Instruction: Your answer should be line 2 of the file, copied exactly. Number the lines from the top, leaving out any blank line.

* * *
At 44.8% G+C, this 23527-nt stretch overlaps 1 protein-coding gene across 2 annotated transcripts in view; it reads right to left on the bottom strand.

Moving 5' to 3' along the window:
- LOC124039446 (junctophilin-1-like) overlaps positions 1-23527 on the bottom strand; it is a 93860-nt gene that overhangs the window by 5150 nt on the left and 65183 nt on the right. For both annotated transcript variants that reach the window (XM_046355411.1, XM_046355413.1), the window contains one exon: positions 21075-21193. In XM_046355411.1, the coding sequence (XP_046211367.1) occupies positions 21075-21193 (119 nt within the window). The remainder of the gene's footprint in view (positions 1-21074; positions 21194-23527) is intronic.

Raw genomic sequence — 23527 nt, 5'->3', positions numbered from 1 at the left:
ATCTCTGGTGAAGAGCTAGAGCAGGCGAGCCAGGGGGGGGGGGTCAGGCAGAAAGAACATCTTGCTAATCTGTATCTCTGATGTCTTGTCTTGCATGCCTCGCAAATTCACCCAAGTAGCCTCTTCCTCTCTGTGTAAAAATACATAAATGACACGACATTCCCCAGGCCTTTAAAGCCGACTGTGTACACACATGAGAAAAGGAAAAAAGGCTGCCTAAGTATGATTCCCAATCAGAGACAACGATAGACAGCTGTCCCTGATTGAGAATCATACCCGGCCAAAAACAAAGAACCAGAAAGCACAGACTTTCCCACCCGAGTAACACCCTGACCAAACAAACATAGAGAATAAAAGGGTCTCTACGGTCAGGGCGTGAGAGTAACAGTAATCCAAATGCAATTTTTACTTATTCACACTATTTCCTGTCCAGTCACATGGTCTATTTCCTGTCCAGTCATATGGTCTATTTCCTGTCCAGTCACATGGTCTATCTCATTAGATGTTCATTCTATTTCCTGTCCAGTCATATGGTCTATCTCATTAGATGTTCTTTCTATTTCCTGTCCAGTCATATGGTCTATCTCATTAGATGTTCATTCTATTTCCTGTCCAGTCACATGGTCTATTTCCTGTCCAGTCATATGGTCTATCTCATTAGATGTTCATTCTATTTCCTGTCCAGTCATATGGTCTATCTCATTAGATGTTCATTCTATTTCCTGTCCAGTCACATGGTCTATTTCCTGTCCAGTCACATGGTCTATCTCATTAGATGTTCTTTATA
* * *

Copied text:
Moving 5' to 3' along the window: